Immigration

Facing public pressure, Sen. Gruters adds immigration ‘listening tour’ stop in Miami

Florida Sen. Joe Gruters, R-Sarasota has proposed a bill that would punish people who abandon their dogs by tethering them during a manmade or natural disaster.
Florida Sen. Joe Gruters, R-Sarasota has proposed a bill that would punish people who abandon their dogs by tethering them during a manmade or natural disaster. Bradenton Herald

Sen. Joe Gruters’ immigration “listening tour” is stopping in Miami after all.

The Sarasota Republican and chairman of the Republican Party of Florida was the face of a ban on so-called “sanctuary cities,” which was signed into law after quiet yet consistent pressure from Gov. Ron DeSantis and vocal pushback from immigrant advocates and attorneys across the state.

The initial six-city tour announcement Aug. 1 faced criticism on Twitter for not including any stops in South Florida, a top-five region for undocumented immigrants in the United States.

Gruters and Rep. Cord Byrd, a Neptune Beach Republican who carried the “sanctuary cities” bill in the House, will be stopping at the Renaissance Ballrooms (5910 SW 8th St., Miami) on Wednesday, Aug. 21 at 10 a.m.

Gruters says he added the stop in response to feedback he received after his announcement.

“There seemed to be a lot of interest in having one in the Miami area and we are trying to go where people want us,” Gruters wrote in a text message.

The tour originally listed stops in Venice, St. Petersburg, Orlando, Jacksonville, Melbourne and Fort Myers. Gruters and Byrd also planned on visiting the migrant detention center located in Homestead, which is no longer housing migrant children.

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“Now that the children have been removed, it is a maybe,” Gruters said. “We will decide once we hear back on our request.”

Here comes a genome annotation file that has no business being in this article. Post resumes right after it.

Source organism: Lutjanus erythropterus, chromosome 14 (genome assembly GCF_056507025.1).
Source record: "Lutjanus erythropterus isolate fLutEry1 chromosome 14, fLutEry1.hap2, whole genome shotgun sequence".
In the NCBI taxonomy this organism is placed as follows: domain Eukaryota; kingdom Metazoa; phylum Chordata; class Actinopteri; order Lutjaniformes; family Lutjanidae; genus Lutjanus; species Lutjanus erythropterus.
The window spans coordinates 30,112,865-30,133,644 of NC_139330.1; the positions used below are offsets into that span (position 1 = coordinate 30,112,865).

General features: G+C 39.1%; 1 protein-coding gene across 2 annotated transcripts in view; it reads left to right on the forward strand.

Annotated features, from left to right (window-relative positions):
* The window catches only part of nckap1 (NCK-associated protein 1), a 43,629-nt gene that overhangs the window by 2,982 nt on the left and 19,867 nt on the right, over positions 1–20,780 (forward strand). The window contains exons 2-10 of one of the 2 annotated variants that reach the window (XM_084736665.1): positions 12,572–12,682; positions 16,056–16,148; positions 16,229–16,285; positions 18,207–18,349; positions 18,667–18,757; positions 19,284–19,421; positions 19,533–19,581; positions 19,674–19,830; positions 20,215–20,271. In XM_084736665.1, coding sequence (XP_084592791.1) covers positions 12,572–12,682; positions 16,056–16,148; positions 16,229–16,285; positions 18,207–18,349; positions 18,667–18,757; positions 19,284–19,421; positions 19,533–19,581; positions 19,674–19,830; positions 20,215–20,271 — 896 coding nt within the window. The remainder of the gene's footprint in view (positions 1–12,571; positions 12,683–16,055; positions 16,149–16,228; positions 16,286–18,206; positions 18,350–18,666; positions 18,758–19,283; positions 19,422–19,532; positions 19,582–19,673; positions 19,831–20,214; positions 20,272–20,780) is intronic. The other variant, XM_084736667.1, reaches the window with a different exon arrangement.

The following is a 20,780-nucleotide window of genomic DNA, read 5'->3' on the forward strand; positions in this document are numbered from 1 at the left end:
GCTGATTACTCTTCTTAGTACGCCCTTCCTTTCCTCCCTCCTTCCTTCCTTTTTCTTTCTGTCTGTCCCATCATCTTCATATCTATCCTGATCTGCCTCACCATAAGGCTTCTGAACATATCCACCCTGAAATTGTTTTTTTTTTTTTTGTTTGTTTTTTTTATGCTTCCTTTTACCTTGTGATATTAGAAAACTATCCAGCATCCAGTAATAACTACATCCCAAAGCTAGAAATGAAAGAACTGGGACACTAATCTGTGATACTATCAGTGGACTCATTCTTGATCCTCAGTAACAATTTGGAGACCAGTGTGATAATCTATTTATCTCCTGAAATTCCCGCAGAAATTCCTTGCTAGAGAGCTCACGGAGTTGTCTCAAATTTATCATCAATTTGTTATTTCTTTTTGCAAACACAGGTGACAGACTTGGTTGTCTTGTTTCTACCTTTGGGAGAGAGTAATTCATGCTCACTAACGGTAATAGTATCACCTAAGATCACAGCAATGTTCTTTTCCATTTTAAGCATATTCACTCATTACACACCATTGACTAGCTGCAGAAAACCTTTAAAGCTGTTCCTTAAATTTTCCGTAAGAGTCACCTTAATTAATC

Also joining the tour will be Senate President Pro Tempore David Simmons, who has plans to stop in Orlando and potentially two other cities.

Simmons, an Altamonte Springs Republican, has said he will file legislation that would give undocumented immigrants legal permits to work and drive in Florida, in an effort to bring them “out of the shadows” and follow state laws.

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The policy change could potentially effect the 800,000 undocumented immigrants living in the state.

Simons has not yet filed the legislation.

The website and marketing for the tour were paid for by Florida Conservatives United, Gruters’ political committee.

A previous version of this article incorrectly stated Sen. Simmons will be attending the tour in Miami. He will be attending in Orlando.

Samantha J. Gross is a politics and policy reporter for the Miami Herald. Before she moved to the Sunshine State, she covered breaking news at the Boston Globe and the Dallas Morning News.
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